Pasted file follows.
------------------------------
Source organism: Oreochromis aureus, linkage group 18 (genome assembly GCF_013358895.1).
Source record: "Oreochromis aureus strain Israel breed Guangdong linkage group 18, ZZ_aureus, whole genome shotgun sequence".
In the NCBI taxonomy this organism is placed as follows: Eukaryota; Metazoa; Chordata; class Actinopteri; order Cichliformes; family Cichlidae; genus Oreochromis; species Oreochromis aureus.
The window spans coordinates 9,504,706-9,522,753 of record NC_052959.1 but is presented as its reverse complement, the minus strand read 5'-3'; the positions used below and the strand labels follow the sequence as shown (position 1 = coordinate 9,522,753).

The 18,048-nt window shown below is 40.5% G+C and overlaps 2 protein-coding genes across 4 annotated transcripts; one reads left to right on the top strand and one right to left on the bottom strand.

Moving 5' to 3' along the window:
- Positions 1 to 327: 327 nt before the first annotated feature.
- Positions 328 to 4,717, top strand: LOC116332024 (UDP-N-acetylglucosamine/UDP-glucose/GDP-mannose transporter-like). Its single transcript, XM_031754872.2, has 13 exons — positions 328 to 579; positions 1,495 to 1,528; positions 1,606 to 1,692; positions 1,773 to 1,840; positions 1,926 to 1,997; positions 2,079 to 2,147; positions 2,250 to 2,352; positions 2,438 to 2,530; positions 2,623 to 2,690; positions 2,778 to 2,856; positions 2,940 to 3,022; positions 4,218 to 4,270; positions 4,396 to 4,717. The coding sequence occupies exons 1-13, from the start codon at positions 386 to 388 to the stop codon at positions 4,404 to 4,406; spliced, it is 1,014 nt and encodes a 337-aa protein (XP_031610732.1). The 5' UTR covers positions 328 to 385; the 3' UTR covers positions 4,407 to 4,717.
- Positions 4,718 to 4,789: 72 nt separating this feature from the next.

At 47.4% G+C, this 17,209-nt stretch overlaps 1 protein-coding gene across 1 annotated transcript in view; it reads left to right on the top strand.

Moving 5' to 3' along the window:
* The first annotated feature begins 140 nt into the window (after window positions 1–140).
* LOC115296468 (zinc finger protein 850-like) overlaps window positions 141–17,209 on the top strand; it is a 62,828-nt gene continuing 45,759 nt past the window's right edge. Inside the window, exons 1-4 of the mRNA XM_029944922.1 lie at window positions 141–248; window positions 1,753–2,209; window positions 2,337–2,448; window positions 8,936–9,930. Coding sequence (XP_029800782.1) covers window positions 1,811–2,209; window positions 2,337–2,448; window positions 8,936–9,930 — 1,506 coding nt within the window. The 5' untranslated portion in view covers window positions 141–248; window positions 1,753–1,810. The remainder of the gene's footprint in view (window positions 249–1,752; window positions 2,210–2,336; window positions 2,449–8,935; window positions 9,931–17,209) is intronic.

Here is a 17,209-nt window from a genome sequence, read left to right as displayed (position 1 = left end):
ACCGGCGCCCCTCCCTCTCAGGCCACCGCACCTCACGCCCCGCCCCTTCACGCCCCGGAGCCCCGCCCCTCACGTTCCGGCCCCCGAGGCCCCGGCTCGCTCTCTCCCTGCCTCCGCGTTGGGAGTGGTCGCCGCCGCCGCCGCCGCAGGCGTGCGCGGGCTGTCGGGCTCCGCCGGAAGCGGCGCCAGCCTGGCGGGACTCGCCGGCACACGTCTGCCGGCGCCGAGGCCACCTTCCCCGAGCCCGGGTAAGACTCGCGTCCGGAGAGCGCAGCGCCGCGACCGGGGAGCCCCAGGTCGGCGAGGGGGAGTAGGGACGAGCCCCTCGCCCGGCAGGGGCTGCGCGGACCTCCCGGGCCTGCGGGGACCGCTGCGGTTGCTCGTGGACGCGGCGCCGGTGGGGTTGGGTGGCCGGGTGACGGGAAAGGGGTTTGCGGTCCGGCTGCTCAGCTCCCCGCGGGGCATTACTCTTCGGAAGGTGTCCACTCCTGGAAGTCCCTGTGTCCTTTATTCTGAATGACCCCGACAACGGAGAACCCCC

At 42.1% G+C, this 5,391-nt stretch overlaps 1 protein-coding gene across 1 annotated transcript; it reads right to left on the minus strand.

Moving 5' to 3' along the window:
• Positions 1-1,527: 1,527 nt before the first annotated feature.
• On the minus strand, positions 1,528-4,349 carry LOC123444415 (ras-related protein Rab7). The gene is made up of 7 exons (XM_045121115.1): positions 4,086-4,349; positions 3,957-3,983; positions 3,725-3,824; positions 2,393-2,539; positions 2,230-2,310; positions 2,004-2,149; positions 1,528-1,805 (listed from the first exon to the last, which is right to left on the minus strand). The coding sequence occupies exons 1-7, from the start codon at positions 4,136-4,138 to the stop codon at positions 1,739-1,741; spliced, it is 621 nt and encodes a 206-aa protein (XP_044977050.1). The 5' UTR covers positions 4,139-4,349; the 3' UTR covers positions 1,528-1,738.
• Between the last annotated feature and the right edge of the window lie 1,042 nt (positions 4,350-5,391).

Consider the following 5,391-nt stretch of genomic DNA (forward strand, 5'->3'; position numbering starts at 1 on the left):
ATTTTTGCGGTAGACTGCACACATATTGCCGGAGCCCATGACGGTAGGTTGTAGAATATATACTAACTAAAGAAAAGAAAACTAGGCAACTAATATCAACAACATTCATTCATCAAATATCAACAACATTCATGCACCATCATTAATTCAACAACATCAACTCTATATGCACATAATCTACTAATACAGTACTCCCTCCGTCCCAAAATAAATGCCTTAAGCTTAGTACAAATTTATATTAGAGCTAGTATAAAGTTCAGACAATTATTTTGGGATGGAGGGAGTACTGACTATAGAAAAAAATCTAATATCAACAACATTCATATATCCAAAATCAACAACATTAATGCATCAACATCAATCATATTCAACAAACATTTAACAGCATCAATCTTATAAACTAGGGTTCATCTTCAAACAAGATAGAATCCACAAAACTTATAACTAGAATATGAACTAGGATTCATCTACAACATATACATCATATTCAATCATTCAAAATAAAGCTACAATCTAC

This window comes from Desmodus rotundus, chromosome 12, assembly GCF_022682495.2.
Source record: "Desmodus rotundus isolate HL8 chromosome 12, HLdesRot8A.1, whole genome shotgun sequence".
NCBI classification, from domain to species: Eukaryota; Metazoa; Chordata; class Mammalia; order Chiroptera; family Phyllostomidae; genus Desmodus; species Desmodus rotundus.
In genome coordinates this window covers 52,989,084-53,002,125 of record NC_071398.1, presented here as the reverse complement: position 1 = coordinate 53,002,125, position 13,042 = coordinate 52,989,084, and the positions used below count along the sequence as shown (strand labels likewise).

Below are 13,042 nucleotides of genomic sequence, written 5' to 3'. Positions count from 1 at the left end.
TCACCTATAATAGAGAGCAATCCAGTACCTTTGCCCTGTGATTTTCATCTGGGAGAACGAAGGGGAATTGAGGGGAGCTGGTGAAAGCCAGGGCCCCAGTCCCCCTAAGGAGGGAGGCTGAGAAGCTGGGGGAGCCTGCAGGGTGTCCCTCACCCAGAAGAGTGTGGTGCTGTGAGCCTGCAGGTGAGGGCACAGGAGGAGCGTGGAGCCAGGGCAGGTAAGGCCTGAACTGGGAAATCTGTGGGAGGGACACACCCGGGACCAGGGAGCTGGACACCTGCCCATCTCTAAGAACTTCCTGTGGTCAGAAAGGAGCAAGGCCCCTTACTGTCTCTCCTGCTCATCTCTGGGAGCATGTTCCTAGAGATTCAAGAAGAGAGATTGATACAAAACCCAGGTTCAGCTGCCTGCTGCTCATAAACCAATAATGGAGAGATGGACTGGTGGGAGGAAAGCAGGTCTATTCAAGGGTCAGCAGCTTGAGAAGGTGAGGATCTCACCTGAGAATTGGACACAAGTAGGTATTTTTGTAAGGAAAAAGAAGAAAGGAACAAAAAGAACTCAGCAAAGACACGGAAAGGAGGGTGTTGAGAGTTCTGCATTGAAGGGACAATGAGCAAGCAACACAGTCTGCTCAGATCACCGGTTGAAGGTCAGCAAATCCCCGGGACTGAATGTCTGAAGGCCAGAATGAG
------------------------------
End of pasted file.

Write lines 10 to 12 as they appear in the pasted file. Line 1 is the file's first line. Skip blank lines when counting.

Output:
At 47.4% G+C, this 17,209-nt stretch overlaps 1 protein-coding gene across 1 annotated transcript in view; it reads left to right on the top strand.

Moving 5' to 3' along the window:
* The first annotated feature begins 140 nt into the window (after window positions 1–140).